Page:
DIRECTOR: KEN LOACH
CAST: ROBERT CARLYLE, EMER MCCOURT, RICKY TOMLINSON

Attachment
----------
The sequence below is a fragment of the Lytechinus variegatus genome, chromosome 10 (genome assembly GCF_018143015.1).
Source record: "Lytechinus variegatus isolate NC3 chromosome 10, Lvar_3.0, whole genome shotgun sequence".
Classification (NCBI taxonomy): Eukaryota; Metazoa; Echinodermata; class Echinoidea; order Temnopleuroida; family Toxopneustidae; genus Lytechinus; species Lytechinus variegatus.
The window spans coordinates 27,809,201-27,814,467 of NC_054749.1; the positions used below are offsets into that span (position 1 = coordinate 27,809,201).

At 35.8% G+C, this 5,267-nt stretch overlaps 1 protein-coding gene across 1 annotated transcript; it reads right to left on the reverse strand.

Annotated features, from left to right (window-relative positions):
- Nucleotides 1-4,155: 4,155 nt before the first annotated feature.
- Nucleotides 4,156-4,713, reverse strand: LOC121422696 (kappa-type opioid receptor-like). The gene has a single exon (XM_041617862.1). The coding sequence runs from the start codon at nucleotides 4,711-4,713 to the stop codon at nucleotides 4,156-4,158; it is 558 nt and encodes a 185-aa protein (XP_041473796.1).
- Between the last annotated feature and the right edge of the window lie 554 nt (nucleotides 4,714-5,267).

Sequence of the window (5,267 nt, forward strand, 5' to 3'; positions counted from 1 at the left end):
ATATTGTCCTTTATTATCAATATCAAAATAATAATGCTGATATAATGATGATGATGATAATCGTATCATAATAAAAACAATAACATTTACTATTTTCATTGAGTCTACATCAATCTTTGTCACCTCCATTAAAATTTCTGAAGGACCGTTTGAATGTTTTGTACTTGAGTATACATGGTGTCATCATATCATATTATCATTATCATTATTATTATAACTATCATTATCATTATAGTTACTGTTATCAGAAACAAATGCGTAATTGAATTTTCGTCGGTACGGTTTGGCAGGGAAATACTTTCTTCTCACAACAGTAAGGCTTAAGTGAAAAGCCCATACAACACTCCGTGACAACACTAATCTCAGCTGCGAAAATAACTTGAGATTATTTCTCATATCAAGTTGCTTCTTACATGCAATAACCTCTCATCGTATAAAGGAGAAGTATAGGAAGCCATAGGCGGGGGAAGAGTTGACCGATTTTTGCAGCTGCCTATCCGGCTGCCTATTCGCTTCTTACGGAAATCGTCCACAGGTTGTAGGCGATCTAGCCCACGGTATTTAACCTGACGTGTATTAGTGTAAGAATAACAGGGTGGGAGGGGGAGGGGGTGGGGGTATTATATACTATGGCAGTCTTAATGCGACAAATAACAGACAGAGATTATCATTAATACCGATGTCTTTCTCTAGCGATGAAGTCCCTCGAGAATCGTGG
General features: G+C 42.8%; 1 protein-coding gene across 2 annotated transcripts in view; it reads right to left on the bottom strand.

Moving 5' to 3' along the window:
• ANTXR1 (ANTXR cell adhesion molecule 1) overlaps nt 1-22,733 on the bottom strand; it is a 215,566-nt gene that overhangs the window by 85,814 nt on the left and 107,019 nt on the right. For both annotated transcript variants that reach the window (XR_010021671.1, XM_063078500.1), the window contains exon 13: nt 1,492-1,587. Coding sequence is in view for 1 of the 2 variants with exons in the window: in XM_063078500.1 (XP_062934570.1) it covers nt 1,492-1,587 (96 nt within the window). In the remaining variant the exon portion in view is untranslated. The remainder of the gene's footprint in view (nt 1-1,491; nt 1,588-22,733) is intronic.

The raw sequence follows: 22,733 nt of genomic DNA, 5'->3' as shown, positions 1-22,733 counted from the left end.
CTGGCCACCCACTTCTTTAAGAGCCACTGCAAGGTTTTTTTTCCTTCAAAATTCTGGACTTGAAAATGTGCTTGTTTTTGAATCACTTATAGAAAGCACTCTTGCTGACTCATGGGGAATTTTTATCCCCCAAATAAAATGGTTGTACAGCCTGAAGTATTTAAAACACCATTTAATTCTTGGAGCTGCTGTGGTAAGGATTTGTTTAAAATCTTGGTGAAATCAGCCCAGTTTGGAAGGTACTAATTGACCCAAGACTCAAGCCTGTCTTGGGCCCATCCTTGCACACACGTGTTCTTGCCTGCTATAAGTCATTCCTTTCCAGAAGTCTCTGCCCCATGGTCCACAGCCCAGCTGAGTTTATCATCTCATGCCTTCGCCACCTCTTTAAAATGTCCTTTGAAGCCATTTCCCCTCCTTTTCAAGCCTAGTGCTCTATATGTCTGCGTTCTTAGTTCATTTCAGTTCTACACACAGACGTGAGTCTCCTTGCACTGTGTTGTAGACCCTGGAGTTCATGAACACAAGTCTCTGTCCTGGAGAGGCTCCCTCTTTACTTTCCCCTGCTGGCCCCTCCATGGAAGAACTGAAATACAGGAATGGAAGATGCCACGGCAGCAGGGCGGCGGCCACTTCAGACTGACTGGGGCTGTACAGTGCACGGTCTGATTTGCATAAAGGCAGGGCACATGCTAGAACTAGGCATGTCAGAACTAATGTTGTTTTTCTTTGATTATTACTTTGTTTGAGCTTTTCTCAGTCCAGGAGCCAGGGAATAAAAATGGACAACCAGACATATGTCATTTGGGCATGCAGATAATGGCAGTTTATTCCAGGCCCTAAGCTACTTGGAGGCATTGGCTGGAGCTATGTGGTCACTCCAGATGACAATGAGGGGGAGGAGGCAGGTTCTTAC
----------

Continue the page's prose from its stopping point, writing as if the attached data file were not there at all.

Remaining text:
Loach’s film, in addition to being a star-making vehicle for the young Robert Carlyle, is one of the truest intimate portraits of just getting by among the British (barely-) working-class after a decade-plus of Conservative rule. Carlyle’s Glaswegian construction worker is on a job creating luxury apartments in a run-down hospital building, while sharing a squat with his girlfriend, an aspiring pop singer from Belfast (Emer McCourt). What passes between them is tender yet wholly unsentimental, while the movie itself is often side-splittingly funny, with a script by ex-laborer Bill Jesse (and ample ensemble improvisation) capturing the grim humor that helps the workers survive in a demeaning system. Rarely revived since 1991, this original release print, it should be noted, features English subtitles for not-at-all-difficult-to-understand spoken English, and the appearance of this print is an occasion to present it.